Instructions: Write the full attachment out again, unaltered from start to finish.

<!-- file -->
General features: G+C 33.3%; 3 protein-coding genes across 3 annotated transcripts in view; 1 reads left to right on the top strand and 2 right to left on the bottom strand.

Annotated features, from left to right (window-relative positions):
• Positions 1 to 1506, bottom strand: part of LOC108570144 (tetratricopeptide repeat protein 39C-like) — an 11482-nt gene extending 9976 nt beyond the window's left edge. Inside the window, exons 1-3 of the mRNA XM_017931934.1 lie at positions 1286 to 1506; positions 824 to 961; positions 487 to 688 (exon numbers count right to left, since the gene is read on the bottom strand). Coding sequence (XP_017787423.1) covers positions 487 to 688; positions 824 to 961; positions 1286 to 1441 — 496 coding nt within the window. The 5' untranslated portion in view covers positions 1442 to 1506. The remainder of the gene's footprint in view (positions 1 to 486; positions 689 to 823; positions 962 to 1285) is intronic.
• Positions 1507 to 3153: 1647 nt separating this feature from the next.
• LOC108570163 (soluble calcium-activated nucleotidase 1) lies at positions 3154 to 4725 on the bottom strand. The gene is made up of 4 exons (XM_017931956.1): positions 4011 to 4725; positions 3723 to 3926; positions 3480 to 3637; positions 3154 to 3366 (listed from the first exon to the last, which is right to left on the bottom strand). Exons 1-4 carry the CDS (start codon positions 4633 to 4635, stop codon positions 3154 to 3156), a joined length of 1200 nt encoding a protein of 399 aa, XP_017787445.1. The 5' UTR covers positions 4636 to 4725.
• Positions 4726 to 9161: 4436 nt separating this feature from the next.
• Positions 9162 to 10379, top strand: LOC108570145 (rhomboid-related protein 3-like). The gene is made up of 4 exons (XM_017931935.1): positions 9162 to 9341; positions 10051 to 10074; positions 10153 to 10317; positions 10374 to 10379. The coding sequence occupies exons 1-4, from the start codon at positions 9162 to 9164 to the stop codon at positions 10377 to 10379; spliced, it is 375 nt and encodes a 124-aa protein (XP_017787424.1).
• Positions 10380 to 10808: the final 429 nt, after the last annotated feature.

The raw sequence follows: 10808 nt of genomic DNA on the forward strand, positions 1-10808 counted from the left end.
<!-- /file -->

General features: G+C 33.3%; 3 protein-coding genes across 3 annotated transcripts in view; 1 reads left to right on the top strand and 2 right to left on the bottom strand.

Annotated features, from left to right (window-relative positions):
• Positions 1 to 1506, bottom strand: part of LOC108570144 (tetratricopeptide repeat protein 39C-like) — an 11482-nt gene extending 9976 nt beyond the window's left edge. Inside the window, exons 1-3 of the mRNA XM_017931934.1 lie at positions 1286 to 1506; positions 824 to 961; positions 487 to 688 (exon numbers count right to left, since the gene is read on the bottom strand). Coding sequence (XP_017787423.1) covers positions 487 to 688; positions 824 to 961; positions 1286 to 1441 — 496 coding nt within the window. The 5' untranslated portion in view covers positions 1442 to 1506. The remainder of the gene's footprint in view (positions 1 to 486; positions 689 to 823; positions 962 to 1285) is intronic.
• Positions 1507 to 3153: 1647 nt separating this feature from the next.
• LOC108570163 (soluble calcium-activated nucleotidase 1) lies at positions 3154 to 4725 on the bottom strand. The gene is made up of 4 exons (XM_017931956.1): positions 4011 to 4725; positions 3723 to 3926; positions 3480 to 3637; positions 3154 to 3366 (listed from the first exon to the last, which is right to left on the bottom strand). Exons 1-4 carry the CDS (start codon positions 4633 to 4635, stop codon positions 3154 to 3156), a joined length of 1200 nt encoding a protein of 399 aa, XP_017787445.1. The 5' UTR covers positions 4636 to 4725.
• Positions 4726 to 9161: 4436 nt separating this feature from the next.
• Positions 9162 to 10379, top strand: LOC108570145 (rhomboid-related protein 3-like). The gene is made up of 4 exons (XM_017931935.1): positions 9162 to 9341; positions 10051 to 10074; positions 10153 to 10317; positions 10374 to 10379. The coding sequence occupies exons 1-4, from the start codon at positions 9162 to 9164 to the stop codon at positions 10377 to 10379; spliced, it is 375 nt and encodes a 124-aa protein (XP_017787424.1).
• Positions 10380 to 10808: the final 429 nt, after the last annotated feature.

The raw sequence follows: 10808 nt of genomic DNA on the forward strand, positions 1-10808 counted from the left end.